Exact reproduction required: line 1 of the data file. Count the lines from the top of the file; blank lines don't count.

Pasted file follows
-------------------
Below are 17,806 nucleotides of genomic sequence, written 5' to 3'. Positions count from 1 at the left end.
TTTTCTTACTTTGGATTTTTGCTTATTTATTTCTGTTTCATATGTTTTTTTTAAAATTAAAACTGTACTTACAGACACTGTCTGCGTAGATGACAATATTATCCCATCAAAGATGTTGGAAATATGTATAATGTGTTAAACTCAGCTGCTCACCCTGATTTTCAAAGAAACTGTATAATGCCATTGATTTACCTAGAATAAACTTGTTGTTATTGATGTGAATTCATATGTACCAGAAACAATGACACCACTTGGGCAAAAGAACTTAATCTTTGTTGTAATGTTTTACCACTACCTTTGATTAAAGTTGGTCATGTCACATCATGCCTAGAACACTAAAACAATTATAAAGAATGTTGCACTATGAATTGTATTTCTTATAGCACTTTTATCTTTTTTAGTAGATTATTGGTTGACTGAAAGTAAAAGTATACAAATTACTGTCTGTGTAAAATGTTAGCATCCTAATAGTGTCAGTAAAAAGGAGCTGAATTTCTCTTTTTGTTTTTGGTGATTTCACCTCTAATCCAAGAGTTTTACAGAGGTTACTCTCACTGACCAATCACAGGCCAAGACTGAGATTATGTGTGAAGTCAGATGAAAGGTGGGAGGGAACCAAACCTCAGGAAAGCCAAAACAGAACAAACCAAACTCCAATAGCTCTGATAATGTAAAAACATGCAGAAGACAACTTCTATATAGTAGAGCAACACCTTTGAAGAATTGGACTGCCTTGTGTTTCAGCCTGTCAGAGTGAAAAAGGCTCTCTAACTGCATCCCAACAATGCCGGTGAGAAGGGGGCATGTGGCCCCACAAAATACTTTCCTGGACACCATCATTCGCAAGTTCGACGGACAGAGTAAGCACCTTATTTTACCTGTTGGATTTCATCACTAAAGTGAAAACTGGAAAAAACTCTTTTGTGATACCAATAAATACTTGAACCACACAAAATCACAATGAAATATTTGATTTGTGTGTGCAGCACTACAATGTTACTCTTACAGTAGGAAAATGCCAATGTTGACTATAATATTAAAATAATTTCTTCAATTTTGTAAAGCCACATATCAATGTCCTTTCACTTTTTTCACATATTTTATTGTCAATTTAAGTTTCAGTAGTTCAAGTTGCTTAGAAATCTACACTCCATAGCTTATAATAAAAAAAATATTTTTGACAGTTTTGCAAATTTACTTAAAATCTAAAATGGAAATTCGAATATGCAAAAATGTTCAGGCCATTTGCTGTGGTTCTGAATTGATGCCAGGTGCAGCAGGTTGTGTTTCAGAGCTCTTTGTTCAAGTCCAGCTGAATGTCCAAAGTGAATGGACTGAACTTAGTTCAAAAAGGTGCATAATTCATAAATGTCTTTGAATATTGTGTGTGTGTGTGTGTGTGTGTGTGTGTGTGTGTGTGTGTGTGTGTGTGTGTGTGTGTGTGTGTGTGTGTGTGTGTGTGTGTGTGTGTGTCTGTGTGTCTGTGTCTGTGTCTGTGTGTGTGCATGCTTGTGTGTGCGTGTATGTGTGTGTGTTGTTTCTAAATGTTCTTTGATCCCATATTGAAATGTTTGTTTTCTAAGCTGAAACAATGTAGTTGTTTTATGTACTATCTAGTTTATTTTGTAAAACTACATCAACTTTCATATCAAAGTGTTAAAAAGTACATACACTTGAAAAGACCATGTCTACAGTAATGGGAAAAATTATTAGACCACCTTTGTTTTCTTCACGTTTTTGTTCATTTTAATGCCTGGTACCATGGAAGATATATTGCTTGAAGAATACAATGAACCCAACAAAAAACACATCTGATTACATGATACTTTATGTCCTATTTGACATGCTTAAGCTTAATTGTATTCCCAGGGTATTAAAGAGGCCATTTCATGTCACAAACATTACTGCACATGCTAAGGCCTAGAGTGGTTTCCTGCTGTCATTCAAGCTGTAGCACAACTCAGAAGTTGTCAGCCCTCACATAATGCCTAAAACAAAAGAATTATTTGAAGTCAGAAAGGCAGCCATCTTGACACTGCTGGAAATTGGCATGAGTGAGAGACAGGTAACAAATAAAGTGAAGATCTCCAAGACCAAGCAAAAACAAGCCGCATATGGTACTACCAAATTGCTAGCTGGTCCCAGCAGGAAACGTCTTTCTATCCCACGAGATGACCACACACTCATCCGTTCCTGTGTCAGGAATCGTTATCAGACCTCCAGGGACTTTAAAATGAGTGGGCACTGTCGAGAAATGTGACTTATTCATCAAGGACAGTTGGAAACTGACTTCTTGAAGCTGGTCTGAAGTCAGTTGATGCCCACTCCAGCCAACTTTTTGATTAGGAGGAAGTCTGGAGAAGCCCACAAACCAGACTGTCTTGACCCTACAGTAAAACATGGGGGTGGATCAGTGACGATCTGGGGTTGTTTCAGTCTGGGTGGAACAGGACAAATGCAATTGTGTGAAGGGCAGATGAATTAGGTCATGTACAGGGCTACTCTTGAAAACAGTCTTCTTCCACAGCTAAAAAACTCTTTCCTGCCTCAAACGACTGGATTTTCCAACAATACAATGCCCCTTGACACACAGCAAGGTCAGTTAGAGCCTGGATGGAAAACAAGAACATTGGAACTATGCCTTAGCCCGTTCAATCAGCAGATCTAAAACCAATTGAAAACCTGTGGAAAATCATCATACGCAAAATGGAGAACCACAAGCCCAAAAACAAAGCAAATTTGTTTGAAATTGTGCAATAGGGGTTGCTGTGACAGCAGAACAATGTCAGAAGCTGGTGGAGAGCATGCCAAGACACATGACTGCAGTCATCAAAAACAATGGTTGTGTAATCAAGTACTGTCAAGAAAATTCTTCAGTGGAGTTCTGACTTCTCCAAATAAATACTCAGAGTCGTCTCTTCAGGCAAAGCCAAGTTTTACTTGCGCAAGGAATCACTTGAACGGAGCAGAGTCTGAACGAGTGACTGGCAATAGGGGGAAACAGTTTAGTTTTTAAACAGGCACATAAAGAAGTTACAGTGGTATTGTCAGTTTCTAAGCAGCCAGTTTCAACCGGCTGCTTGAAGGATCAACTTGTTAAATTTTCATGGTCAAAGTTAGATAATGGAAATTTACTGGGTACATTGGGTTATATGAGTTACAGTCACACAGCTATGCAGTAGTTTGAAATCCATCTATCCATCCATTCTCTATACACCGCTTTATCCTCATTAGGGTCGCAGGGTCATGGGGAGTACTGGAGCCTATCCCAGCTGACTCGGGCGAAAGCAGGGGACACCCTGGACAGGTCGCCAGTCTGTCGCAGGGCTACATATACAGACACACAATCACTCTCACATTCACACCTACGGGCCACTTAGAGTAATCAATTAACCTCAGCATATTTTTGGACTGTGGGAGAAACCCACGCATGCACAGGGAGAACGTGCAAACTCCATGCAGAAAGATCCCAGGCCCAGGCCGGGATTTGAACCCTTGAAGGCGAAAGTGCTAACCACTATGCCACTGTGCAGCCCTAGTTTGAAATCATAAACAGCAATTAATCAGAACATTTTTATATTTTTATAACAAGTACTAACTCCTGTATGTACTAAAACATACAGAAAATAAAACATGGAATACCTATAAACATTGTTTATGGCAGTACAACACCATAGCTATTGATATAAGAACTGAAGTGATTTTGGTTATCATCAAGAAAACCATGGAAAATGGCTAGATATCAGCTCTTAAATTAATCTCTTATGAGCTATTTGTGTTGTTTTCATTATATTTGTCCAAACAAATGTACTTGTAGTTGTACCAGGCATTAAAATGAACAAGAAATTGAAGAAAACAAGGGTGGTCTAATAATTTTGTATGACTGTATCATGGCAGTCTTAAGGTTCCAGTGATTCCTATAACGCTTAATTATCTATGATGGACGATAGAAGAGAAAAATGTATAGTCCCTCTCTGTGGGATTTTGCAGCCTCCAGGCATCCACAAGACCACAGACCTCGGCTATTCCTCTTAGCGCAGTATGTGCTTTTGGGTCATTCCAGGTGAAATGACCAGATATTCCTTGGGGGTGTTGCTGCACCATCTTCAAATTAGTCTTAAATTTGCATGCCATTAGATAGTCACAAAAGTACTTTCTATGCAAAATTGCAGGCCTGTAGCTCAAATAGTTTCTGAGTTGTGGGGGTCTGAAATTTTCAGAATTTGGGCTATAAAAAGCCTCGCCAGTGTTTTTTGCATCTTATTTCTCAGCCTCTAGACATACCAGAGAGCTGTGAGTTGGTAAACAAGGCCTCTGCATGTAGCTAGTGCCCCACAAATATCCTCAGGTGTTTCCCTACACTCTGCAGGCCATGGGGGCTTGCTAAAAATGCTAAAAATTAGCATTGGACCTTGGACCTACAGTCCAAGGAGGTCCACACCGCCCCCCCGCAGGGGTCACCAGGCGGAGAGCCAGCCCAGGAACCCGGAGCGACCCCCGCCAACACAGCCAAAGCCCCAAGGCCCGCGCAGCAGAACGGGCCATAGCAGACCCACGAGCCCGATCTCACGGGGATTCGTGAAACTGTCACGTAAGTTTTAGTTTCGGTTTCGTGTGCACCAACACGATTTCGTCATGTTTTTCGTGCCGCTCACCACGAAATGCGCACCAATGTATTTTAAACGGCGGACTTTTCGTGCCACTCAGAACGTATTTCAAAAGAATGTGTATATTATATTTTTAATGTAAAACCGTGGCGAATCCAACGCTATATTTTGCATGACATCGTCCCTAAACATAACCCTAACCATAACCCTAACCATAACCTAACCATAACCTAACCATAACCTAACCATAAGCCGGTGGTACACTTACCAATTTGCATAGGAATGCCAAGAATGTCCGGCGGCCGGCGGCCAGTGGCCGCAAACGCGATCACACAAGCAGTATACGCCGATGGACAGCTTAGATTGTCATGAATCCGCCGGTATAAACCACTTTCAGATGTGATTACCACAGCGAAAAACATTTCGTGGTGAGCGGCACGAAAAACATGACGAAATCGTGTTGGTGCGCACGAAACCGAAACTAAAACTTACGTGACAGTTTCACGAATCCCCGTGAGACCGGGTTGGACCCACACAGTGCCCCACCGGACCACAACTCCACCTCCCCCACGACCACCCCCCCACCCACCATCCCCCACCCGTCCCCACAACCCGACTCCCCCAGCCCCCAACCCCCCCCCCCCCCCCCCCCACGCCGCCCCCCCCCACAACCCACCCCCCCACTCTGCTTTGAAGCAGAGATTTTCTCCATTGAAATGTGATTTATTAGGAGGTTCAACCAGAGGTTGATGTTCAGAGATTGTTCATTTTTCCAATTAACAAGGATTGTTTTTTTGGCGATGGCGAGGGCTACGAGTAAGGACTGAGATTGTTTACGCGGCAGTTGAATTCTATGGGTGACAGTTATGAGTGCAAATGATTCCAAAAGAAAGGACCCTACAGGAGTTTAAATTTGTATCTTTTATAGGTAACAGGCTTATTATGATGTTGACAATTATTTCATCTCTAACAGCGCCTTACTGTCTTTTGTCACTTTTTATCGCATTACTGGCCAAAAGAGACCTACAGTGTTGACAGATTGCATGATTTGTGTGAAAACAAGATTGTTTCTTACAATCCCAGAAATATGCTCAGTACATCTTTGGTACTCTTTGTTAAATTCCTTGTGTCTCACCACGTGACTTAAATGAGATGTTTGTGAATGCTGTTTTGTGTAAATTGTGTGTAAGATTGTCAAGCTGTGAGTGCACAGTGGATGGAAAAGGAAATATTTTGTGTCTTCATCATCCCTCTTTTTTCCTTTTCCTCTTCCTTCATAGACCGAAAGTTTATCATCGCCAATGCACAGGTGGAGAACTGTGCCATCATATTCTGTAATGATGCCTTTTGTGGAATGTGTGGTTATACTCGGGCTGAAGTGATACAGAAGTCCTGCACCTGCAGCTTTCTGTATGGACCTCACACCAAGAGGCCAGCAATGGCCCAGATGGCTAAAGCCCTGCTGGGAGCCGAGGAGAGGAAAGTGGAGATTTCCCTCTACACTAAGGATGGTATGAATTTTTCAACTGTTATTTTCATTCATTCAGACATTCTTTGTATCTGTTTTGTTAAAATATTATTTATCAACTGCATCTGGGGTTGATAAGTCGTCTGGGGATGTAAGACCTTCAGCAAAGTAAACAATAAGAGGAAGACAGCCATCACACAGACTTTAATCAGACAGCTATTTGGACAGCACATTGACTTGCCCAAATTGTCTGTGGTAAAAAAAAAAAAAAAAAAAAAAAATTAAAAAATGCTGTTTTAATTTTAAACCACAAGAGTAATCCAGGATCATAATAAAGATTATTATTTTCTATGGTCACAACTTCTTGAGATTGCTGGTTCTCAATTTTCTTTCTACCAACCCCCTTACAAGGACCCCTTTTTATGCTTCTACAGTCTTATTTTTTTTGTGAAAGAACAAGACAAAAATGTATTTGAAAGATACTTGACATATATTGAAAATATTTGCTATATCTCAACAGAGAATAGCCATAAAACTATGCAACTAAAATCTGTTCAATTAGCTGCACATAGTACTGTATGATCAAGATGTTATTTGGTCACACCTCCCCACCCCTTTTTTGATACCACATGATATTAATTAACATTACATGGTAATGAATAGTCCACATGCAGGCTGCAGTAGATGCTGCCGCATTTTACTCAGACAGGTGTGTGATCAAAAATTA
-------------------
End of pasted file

Below are 17,806 nucleotides of genomic sequence, written 5' to 3'. Positions count from 1 at the left end.